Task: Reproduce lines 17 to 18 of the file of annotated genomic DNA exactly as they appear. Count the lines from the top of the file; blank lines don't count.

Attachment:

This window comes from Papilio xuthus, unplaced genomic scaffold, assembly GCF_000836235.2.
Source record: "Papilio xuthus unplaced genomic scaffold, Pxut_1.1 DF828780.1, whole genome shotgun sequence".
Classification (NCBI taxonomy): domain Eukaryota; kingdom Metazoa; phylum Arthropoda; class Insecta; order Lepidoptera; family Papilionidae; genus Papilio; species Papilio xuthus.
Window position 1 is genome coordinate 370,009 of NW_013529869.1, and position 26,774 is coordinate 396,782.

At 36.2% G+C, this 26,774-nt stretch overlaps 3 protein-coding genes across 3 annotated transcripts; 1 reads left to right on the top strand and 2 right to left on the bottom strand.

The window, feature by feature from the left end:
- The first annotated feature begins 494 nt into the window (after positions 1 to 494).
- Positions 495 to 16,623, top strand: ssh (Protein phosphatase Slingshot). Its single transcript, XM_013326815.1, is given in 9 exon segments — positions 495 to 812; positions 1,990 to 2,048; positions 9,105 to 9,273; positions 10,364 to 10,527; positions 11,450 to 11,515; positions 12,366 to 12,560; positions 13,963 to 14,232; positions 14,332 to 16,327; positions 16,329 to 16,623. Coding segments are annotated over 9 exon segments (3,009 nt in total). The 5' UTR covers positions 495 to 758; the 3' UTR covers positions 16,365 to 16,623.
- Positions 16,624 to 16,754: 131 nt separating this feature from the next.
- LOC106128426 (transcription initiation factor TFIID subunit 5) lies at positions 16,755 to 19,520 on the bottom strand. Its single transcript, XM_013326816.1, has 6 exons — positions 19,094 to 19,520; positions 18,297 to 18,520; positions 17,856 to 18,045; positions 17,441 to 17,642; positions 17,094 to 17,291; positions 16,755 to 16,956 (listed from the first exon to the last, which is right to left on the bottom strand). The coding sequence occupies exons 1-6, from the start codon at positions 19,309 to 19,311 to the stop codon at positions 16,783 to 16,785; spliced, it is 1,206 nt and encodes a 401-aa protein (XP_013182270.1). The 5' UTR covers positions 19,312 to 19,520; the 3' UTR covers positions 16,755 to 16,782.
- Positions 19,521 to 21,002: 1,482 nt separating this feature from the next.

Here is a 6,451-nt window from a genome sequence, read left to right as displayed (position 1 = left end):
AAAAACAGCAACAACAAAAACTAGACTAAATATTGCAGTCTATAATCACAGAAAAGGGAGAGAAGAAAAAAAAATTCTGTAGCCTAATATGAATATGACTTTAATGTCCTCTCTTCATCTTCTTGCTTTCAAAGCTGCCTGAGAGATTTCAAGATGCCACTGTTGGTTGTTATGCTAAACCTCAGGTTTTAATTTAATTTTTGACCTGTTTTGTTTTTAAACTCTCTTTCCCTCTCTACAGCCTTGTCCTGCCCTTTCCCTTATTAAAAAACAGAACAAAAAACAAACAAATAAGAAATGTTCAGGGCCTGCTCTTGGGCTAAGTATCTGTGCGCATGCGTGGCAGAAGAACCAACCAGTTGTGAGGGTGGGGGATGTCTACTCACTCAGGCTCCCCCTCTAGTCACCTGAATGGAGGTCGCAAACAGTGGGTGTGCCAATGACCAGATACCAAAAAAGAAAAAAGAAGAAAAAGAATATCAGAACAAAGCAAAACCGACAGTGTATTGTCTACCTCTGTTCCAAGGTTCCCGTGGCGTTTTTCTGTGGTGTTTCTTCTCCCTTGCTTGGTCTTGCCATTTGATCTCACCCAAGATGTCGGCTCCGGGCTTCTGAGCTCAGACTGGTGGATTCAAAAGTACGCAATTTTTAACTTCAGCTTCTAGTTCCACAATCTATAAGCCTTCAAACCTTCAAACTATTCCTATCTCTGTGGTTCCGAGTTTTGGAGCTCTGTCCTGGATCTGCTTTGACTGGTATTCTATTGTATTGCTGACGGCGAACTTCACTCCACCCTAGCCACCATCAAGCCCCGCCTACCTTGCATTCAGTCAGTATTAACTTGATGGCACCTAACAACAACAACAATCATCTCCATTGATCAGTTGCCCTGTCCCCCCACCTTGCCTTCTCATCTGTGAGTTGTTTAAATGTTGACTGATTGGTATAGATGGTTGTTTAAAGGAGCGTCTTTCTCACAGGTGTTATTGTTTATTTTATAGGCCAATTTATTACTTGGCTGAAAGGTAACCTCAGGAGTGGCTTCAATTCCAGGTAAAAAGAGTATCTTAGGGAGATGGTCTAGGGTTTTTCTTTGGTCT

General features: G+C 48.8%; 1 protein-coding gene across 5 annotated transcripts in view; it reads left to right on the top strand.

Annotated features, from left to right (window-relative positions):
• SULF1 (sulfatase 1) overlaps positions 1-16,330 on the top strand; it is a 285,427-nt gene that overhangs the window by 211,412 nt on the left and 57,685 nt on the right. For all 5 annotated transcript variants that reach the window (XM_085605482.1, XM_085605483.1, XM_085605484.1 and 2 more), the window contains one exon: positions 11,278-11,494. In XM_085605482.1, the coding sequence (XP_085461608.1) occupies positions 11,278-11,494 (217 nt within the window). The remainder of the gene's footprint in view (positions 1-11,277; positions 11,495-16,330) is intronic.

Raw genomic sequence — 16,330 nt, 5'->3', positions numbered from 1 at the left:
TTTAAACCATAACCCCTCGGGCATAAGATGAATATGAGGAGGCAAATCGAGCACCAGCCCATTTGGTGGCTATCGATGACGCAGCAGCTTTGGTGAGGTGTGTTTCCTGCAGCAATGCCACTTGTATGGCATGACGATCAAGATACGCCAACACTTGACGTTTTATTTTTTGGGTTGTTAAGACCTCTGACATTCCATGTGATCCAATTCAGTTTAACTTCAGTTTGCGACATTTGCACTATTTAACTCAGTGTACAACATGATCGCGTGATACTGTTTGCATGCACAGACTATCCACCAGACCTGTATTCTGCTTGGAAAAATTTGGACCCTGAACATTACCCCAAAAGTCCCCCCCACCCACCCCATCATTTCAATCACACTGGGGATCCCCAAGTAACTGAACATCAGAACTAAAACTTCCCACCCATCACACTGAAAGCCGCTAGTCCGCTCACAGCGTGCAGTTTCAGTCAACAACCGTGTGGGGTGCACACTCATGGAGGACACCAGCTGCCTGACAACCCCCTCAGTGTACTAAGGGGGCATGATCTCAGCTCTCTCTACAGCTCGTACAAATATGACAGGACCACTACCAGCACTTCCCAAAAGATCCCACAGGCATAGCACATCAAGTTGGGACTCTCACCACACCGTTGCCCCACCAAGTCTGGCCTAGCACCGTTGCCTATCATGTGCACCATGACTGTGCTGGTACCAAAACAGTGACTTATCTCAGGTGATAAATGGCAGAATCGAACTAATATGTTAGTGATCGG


Raw genomic sequence — 16,330 nt, 5'->3', positions numbered from 1 at the left:
TTTAAACCATAACCCCTCGGGCATAAGATGAATATGAGGAGGCAAATCGAGCACCAGCCCATTTGGTGGCTATCGATGACGCAGCAGCTTTGGTGAGGTGTGTTTCCTGCAGCAATGCCACTTGTATGGCATGACGATCAAGATACGCCAACACTTGACGTTTTATTTTTTGGGTTGTTAAGACCTCTGACATTCCATGTGATCCAATTCAGTTTAACTTCAGTTTGCGACATTTGCACTATTTAACTCAGTGTACAACATGATCGCGTGATACTGTTTGCATGCACAGACTATCCACCAGACCTGTATTCTGCTTGGAAAAATTTGGACCCTGAACATTACCCCAAAAGTCCCCCCCACCCACCCCATCATTTCAATCACACTGGGGATCCCCAAGTAACTGAACATCAGAACTAAAACTTCCCACCCATCACACTGAAAGCCGCTAGTCCGCTCACAGCGTGCAGTTTCAGTCAACAACCGTGTGGGGTGCACACTCATGGAGGACACCAGCTGCCTGACAACCCCCTCAGTGTACTAAGGGGGCATGATCTCAGCTCTCTCTACAGCTCGTACAAATATGACAGGACCACTACCAGCACTTCCCAAAAGATCCCACAGGCATAGCACATCAAGTTGGGACTCTCACCACACCGTTGCCCCACCAAGTCTGGCCTAGCACCGTTGCCTATCATGTGCACCATGACTGTGCTGGTACCAAAACAGTGACTTATCTCAGGTGATAAATGGCAGAATCGAACTAATATGTTAGTGATCGG